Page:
Post # 1
Hi pregnant bees — in Asia and on the west coast mostly —
I read in the paper today that the fallout from the nuclear reactors in Japan may reach areas far away, including Tokyo and all the way to West coast of North America, and that people may need to avoid dairy and/or take potassium iodide tablets. They say kids will be the most affected, so I assume fetuses even more so (?)
Anyway, does anyone have the latest info on this? Like which parts of the world will be affected and when? And how much medicine to take? The risk-benefit equation? Sorry, for this lame post, I don’t have any more info than that …
Edit: also read this: “Potassium iodide is in the FDA pregnancy category D. This means that it is known to be harmful to an unborn baby”
Post # 3
The World Health Organization has some great information on their website.
Here is the page that has the information about potsassium iodide
Post # 4
KI is not benign in and of itself. I would wait until there is a definite radiation threat in your area before you take any. I spent most of my weekend researching KI and it’s effects on pregnant and nursing moms and babies.
The take home message was that the most effective thing you can do is avoid affected milk. KI is only a temporary measure, so you should only take it when your risk of radiation exposure is high (ie 30-50 mile radius of Fukushima plant right now).
Here’s a radiation map from Japan for right now:
and potassium iodide info from CDC
I’ve been way too obsessed with this this week!
Post # 5
@Zippy: From the same source that you posted:
While US nuclear experts acknowledged the seriousness of Japan’s reactor crisis, some stressed that taking steps in the United States such as distributing iodine tablets — which prevent iodine 131 from being absorbed into the body — would be “vastly premature.”
“It’s a big ocean. These (radiation) releases are essentially going to be at ground level,” said Ken Bergeron, a physicist who has worked on nuclear reactor accident simulation.
“We should not confuse it with health issues in the United States.”
Japan is roughly 5,000 miles (8,000 kilometers) from the US West Coast.”
Also source saying the fallout map is fake:
Post # 6
For those of you who don’t remember the Periodic Table of Elements, KI is potassium Iodide.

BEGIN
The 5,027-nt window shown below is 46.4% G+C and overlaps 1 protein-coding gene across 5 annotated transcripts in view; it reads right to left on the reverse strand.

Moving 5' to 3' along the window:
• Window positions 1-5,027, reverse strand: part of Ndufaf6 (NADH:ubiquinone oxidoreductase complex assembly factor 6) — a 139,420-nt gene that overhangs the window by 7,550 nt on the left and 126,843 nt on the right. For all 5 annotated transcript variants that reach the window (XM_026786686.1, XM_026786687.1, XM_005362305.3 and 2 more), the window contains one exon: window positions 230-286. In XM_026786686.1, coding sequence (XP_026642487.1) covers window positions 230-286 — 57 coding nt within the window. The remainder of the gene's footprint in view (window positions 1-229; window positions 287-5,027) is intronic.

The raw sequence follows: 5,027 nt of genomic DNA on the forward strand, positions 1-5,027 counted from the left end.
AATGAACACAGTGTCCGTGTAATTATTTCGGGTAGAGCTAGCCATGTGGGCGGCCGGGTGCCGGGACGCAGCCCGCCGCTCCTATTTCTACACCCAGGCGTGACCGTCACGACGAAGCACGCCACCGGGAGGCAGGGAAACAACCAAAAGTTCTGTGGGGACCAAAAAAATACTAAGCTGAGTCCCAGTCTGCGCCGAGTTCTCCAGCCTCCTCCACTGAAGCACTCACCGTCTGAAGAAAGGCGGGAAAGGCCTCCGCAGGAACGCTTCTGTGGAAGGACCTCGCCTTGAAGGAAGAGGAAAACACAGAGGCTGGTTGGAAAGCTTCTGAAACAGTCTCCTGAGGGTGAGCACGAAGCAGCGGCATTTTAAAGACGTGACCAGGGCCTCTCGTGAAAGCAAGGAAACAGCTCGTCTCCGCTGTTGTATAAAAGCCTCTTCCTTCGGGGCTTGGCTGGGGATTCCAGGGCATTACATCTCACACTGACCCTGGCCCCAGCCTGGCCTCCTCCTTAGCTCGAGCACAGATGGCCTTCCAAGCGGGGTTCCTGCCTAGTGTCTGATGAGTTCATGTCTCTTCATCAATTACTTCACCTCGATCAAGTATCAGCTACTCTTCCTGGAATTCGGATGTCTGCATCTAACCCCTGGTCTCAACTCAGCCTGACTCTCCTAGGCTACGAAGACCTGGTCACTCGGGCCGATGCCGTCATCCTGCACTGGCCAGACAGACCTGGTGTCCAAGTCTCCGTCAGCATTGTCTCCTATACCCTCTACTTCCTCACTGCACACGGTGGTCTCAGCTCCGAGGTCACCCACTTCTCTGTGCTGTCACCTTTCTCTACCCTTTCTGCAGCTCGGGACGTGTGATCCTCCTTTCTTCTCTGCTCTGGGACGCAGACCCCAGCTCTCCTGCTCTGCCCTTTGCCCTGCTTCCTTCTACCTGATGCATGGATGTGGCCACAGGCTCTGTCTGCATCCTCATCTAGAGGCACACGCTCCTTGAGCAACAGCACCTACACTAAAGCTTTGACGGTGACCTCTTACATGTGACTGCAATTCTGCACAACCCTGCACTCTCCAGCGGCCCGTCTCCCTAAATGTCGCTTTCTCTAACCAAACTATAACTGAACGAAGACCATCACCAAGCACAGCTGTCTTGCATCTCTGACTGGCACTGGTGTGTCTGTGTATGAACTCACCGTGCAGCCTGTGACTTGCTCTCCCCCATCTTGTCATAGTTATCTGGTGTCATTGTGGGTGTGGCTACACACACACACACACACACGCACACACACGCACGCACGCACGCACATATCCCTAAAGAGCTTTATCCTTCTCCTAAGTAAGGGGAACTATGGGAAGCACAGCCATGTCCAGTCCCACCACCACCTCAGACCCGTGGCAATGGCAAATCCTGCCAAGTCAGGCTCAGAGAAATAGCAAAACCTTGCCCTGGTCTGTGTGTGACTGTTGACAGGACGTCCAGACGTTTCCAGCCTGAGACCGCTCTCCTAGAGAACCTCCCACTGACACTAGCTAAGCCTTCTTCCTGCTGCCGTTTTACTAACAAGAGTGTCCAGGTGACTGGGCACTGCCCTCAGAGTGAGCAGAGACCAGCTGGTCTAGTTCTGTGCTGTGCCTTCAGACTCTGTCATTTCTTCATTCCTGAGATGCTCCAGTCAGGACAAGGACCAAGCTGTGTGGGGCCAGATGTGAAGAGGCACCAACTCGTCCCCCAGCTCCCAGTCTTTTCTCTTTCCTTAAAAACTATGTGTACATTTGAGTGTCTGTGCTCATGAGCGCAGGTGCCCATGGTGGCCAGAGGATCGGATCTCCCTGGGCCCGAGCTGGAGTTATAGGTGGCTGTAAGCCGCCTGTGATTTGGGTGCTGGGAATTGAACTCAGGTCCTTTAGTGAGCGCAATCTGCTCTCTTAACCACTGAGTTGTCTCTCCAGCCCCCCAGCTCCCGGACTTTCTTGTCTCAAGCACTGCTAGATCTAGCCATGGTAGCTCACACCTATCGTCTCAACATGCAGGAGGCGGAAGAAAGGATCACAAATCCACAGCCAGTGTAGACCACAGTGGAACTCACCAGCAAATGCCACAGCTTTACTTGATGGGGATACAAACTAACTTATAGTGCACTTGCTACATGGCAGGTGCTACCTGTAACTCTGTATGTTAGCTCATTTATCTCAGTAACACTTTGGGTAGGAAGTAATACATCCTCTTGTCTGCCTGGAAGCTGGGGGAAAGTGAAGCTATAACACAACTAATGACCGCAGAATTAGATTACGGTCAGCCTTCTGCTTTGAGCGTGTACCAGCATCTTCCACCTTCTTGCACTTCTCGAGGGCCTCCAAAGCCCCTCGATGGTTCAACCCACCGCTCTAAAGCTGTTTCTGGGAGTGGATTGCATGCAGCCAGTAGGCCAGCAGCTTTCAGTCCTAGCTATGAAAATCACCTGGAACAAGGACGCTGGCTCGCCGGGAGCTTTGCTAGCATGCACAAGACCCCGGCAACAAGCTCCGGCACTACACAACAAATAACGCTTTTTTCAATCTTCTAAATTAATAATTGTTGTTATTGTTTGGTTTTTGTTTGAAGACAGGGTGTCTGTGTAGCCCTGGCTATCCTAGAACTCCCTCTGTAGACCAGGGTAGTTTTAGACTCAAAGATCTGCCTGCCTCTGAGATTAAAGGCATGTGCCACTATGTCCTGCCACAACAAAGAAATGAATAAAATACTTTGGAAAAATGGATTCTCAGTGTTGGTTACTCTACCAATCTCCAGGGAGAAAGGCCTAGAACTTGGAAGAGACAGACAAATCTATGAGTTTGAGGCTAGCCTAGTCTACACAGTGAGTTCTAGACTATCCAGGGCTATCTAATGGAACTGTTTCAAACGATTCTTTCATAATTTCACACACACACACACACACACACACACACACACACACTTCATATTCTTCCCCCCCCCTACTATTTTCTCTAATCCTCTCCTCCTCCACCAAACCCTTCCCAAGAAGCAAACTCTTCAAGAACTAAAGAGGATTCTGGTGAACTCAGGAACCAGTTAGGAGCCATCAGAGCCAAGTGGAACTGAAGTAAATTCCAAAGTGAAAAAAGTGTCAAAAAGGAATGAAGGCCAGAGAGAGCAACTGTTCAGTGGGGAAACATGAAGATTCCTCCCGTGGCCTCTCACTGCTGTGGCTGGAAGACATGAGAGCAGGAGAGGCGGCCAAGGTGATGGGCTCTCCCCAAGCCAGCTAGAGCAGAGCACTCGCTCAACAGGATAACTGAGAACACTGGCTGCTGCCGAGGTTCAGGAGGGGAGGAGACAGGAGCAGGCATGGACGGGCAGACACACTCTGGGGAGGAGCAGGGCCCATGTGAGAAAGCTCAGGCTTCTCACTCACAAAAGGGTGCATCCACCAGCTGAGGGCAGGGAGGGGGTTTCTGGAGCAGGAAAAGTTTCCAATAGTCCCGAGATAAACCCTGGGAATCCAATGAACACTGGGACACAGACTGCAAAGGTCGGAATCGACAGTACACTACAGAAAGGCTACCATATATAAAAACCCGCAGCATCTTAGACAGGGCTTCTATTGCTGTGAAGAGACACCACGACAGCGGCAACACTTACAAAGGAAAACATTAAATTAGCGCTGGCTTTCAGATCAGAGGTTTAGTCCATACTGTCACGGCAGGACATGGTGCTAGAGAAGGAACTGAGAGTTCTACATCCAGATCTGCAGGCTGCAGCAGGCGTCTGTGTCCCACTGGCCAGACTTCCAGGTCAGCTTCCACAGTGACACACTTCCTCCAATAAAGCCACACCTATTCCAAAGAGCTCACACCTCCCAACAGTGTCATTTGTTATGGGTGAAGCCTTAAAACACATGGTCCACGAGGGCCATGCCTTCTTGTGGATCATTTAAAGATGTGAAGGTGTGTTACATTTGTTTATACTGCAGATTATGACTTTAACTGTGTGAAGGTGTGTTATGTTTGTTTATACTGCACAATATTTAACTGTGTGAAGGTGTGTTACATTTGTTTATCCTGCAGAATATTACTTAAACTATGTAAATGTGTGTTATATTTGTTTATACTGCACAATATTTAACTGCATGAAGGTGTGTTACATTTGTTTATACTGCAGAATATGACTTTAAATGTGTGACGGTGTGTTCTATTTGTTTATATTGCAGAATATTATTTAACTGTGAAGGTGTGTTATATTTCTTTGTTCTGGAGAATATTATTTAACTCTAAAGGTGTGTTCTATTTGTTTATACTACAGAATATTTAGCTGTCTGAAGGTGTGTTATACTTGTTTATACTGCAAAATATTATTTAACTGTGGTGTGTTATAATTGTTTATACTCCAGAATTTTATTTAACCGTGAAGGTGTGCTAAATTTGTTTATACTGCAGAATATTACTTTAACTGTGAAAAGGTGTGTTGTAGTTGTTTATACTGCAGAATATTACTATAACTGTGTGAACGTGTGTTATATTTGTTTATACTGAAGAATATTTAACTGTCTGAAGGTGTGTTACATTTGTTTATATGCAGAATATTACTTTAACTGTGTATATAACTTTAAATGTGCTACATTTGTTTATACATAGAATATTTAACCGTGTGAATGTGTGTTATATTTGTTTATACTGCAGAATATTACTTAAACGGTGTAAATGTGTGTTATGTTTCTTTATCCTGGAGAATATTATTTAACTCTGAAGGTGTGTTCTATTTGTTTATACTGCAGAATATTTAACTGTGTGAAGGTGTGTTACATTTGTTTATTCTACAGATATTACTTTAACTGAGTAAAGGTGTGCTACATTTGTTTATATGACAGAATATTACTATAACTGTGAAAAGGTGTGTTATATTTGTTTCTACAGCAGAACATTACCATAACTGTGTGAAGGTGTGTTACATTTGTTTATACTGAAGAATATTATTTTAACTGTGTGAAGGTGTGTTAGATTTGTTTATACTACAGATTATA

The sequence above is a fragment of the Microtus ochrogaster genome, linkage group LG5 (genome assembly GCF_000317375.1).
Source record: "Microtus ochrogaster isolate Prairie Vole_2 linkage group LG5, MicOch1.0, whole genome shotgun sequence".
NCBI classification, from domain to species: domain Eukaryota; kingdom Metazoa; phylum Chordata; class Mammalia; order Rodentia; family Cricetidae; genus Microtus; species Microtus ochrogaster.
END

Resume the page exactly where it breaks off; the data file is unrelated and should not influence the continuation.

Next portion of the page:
Post # 7
As a scientist, I am absolutely horrified by the irresponsible reporting leading to panic (and a run on KI in the states). I think it’s really unneccessary, as the chances of any significant radiation reaching the west coast from the types of reactors that are currently failing is slim to none.
Post # 8
@crayfish: Did you honestly expect any different reaction? I was in Iowa on 9/11 and people were lined up to purchase gas at the gas stations and stocking up on food and water. I don’t know what made the citizens think that Iowa’s corn and soy fields would be high up on the next target list for terrorists, but that didn’t stop them.
Post # 9
@crayfish: I was going to say that it might seem a bit early for something like the tablets. I grew up within 10-15 miles of Too Much Information and while we had to sign a form every single year in school that should Too Much Information actually melt down that we could receive the tablets, then and only then would they actually give us the tablets and then evacuate us to Lancaster, not if something happened like in the 70s when it was just a possibility.
Sure some people kept the tablets in the pantry but they lived on the banks of the Susquehanna and were around during the first incident.
Post # 10
@Mrs. DG:Thank you for the helpful links and information. I’m glad to hear someone else was thinking about it, too. Apologies for posting a false fall out map — I only had a few minutes to look into the issue this morning and didn’t check my sources (I cannot remove the link anymore, but maybe a moderator could?).
@crayfish: I am kind of surprised that you see this post as deserving a *sigh* and calling it “panic.” I think it is reasonable to raise the issue. I am also a researcher in science. But I avoid solvents in my work, I heat my turkey sandwiches, and I take prenatal vitamins. All of these actions prevent very low risk problems, nonetheless, I weighed the options and made my choices. As a scientist, even though I know quite a bit about some areas of science, I happen to know almost nothing about nuclear radiation and even less about current risks in my area. And if I could avoid extra radiation exposure or protect my fetus from thyroid cancer, I would! And, incidentally, pregnant bees in Japan — this board is international after all — may indeed benefit from thinking about taking KI, even if there is a risk to fetal development from the drug. It is a real issue in some places there, right now. I am kind of surprised that just because you are a scientist you know immediately that significant radiation will not reach anyone on this board. Of course, maybe you are that smart. Anyway, as I am sure you know, your perspective toward health and safety issue changes dramatically when you are pregnant — suddenly things you would never have worried about become a big deal.